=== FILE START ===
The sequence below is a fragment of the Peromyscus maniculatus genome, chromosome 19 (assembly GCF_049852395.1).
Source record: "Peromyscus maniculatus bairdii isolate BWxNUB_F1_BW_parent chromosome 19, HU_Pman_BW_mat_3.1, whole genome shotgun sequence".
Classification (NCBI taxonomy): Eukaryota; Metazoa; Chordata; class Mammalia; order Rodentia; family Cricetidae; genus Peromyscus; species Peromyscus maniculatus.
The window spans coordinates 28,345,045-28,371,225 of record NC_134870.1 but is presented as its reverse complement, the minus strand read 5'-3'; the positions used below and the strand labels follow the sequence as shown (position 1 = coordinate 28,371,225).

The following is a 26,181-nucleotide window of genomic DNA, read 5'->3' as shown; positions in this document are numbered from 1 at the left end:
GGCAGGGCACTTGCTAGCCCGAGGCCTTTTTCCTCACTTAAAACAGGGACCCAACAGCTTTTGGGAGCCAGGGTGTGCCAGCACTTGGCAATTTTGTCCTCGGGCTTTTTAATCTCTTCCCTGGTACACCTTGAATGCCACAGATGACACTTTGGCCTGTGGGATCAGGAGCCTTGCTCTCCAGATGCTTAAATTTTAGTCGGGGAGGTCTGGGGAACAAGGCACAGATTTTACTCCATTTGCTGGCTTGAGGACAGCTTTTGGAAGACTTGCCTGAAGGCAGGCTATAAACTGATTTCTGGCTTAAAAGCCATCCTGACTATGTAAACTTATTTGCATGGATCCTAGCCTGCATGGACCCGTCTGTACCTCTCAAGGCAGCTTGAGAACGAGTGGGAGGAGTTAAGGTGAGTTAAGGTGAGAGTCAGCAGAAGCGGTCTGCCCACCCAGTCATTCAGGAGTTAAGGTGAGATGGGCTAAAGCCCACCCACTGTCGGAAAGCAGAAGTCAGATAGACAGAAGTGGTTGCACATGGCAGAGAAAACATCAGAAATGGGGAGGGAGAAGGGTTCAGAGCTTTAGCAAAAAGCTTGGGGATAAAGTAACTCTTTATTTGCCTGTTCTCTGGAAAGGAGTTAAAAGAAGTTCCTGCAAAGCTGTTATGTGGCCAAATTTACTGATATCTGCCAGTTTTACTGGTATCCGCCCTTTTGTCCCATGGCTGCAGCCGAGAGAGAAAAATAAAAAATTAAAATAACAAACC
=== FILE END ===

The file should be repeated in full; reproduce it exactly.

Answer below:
The sequence below is a fragment of the Peromyscus maniculatus genome, chromosome 19 (assembly GCF_049852395.1).
Source record: "Peromyscus maniculatus bairdii isolate BWxNUB_F1_BW_parent chromosome 19, HU_Pman_BW_mat_3.1, whole genome shotgun sequence".
Classification (NCBI taxonomy): Eukaryota; Metazoa; Chordata; class Mammalia; order Rodentia; family Cricetidae; genus Peromyscus; species Peromyscus maniculatus.
The window spans coordinates 28,345,045-28,371,225 of record NC_134870.1 but is presented as its reverse complement, the minus strand read 5'-3'; the positions used below and the strand labels follow the sequence as shown (position 1 = coordinate 28,371,225).

The following is a 26,181-nucleotide window of genomic DNA, read 5'->3' as shown; positions in this document are numbered from 1 at the left end:
GGCAGGGCACTTGCTAGCCCGAGGCCTTTTTCCTCACTTAAAACAGGGACCCAACAGCTTTTGGGAGCCAGGGTGTGCCAGCACTTGGCAATTTTGTCCTCGGGCTTTTTAATCTCTTCCCTGGTACACCTTGAATGCCACAGATGACACTTTGGCCTGTGGGATCAGGAGCCTTGCTCTCCAGATGCTTAAATTTTAGTCGGGGAGGTCTGGGGAACAAGGCACAGATTTTACTCCATTTGCTGGCTTGAGGACAGCTTTTGGAAGACTTGCCTGAAGGCAGGCTATAAACTGATTTCTGGCTTAAAAGCCATCCTGACTATGTAAACTTATTTGCATGGATCCTAGCCTGCATGGACCCGTCTGTACCTCTCAAGGCAGCTTGAGAACGAGTGGGAGGAGTTAAGGTGAGTTAAGGTGAGAGTCAGCAGAAGCGGTCTGCCCACCCAGTCATTCAGGAGTTAAGGTGAGATGGGCTAAAGCCCACCCACTGTCGGAAAGCAGAAGTCAGATAGACAGAAGTGGTTGCACATGGCAGAGAAAACATCAGAAATGGGGAGGGAGAAGGGTTCAGAGCTTTAGCAAAAAGCTTGGGGATAAAGTAACTCTTTATTTGCCTGTTCTCTGGAAAGGAGTTAAAAGAAGTTCCTGCAAAGCTGTTATGTGGCCAAATTTACTGATATCTGCCAGTTTTACTGGTATCCGCCCTTTTGTCCCATGGCTGCAGCCGAGAGAGAAAAATAAAAAATTAAAATAACAAACC